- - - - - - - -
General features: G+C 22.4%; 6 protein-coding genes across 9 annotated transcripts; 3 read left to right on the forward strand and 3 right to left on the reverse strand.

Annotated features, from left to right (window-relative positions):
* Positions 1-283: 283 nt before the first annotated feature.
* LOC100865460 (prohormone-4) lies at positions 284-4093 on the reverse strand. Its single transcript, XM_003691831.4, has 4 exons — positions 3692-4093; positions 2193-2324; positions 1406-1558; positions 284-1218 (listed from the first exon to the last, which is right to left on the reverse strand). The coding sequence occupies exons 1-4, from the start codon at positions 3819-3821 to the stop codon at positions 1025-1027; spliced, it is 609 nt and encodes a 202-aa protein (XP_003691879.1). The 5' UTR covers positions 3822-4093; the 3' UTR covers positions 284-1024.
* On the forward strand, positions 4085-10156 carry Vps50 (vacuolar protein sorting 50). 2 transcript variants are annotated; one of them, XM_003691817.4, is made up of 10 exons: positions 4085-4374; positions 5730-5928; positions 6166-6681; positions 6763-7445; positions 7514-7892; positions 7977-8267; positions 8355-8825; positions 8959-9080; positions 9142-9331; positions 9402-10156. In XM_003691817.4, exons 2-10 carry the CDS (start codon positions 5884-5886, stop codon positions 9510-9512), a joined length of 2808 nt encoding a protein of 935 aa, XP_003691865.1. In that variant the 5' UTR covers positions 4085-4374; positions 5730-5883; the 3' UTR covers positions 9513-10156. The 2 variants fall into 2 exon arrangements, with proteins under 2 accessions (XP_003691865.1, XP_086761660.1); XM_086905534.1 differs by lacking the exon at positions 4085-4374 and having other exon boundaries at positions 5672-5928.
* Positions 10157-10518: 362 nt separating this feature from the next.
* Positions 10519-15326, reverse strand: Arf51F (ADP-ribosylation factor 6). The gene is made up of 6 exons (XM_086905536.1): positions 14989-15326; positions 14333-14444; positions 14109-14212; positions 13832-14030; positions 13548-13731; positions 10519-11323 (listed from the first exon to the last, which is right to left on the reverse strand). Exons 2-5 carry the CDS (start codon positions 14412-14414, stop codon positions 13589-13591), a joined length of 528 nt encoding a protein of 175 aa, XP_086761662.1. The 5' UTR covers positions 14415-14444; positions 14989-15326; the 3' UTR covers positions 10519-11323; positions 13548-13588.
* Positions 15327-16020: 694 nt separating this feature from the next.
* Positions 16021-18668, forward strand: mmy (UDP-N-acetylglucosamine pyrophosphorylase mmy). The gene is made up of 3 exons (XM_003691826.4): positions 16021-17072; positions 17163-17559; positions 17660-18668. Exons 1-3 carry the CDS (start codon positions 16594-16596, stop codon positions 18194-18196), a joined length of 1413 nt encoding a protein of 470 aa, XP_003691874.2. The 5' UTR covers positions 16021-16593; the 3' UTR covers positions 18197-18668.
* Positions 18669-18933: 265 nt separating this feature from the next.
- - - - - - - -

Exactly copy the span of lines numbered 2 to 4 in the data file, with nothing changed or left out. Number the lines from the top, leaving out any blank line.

Annotated features, from left to right (window-relative positions):
* Positions 1-283: 283 nt before the first annotated feature.
* LOC100865460 (prohormone-4) lies at positions 284-4093 on the reverse strand. Its single transcript, XM_003691831.4, has 4 exons — positions 3692-4093; positions 2193-2324; positions 1406-1558; positions 284-1218 (listed from the first exon to the last, which is right to left on the reverse strand). The coding sequence occupies exons 1-4, from the start codon at positions 3819-3821 to the stop codon at positions 1025-1027; spliced, it is 609 nt and encodes a 202-aa protein (XP_003691879.1). The 5' UTR covers positions 3822-4093; the 3' UTR covers positions 284-1024.